After weeks of squabbles by various people over direct-action tactics in the Black Lives Matter movement, policy solutions were issued by activists DeRay Mckesson, Johnetta Elzie, Brittany Packnett, and Samuel Sinyangwe. The effort, called Campaign Zero, is described as a "comprehensive platform to create systems and structures to end police violence." Their detailed plans (see joincampaignzero.org) are informed proposals by practical public policy advocates, notwithstanding sniping and trivializing like that of a self-described anarchist I encountered on Twitter.
The #CampaignZero planning team writes, "Police in England, Germany, Australia, Japan, and even cities like Newark, NJ, and Richmond, CA, demonstrate that public safety can be ensured without killing civilians. By implementing the right policy changes, we can end police killings and other forms of police violence in the United States."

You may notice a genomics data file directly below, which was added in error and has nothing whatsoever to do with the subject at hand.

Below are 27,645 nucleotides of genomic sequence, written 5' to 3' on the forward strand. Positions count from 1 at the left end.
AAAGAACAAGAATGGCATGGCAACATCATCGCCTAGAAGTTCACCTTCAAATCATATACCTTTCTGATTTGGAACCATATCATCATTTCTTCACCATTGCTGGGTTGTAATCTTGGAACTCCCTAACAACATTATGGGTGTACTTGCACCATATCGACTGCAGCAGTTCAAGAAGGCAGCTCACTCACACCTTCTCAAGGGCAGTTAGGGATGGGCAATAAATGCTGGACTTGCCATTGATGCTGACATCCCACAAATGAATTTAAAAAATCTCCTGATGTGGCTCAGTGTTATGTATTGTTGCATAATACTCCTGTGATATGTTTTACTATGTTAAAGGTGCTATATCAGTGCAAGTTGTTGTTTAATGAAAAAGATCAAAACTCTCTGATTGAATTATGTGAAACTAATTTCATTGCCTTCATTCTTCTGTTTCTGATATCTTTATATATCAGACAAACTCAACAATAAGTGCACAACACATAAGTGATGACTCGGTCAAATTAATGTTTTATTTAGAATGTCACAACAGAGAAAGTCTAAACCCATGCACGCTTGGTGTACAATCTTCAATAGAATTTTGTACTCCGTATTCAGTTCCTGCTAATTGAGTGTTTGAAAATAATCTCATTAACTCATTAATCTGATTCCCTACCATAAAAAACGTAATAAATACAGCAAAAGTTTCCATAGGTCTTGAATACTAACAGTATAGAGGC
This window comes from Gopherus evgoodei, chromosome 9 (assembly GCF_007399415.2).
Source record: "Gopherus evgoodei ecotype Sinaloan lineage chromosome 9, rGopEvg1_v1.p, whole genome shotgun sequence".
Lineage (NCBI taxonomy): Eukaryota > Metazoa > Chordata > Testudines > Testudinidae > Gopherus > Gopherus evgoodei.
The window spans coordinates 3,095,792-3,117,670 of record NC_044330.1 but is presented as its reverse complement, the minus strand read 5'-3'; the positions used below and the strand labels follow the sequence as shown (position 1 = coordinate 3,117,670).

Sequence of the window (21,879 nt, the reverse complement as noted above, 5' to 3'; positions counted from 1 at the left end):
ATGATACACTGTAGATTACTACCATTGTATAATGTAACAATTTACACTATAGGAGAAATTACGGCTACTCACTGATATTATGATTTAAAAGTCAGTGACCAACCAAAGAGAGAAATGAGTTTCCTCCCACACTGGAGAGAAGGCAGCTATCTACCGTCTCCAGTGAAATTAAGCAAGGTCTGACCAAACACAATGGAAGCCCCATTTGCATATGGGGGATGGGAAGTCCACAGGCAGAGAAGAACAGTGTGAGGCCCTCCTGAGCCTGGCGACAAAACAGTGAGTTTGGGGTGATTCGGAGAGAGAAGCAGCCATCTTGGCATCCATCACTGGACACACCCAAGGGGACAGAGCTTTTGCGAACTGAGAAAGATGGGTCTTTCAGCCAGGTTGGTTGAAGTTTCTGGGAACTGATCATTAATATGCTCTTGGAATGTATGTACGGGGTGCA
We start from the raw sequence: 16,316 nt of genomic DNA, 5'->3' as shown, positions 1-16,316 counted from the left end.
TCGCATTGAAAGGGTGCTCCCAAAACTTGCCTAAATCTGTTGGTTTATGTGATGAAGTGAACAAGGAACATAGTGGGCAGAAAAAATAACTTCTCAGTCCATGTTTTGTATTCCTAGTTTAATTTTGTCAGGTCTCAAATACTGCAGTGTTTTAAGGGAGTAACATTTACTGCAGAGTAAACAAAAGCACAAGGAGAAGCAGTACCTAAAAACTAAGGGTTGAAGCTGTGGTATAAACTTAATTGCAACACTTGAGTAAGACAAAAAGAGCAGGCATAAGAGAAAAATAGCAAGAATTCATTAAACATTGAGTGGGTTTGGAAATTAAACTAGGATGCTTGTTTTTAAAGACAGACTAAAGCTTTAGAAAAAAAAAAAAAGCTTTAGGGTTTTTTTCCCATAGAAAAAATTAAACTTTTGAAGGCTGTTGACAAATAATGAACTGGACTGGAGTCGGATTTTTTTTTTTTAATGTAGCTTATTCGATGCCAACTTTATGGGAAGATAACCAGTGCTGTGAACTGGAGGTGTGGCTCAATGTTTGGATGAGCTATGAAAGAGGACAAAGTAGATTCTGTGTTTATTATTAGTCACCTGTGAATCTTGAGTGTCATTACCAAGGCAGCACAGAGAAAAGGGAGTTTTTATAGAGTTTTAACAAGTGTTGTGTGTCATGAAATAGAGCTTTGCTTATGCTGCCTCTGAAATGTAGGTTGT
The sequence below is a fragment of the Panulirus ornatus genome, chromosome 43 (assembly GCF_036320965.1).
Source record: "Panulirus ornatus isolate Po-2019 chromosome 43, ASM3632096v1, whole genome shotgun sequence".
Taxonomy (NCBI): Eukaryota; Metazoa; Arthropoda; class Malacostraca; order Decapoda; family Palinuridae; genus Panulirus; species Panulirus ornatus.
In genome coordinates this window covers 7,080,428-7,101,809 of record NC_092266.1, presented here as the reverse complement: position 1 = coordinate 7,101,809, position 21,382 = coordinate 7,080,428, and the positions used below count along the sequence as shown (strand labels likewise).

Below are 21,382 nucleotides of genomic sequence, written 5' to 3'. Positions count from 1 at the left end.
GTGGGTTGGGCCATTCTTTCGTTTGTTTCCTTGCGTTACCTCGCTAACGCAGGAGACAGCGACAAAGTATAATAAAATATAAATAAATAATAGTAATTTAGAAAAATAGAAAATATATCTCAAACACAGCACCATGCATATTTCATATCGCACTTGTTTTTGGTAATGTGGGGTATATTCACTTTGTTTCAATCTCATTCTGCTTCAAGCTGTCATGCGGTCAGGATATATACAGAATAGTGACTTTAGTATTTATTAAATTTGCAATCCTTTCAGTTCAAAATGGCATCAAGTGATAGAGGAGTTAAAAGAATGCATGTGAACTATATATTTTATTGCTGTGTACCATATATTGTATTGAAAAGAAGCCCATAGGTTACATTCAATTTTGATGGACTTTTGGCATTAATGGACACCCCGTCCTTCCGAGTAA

#CampaignZero #StraightOuttaCompton #BlackLivesMatter #HugoAwards
Sen. Cruz simply turns the truth on its head and portrays discriminators as victims of persecution. That only makes sense if gay people are not human beings, or not rightful citizens, or if there is no secular public space. What Cruz and others call religious freedom is really religious supremacy for them over the rest of us. We have no choice but to fight back.
In a long-ago Doonesbury cartoon, Joanie Caucus says to her dying friend after he and his doctor trade some gallows humor, "How can you joke about this?" He replies, "How can you not?"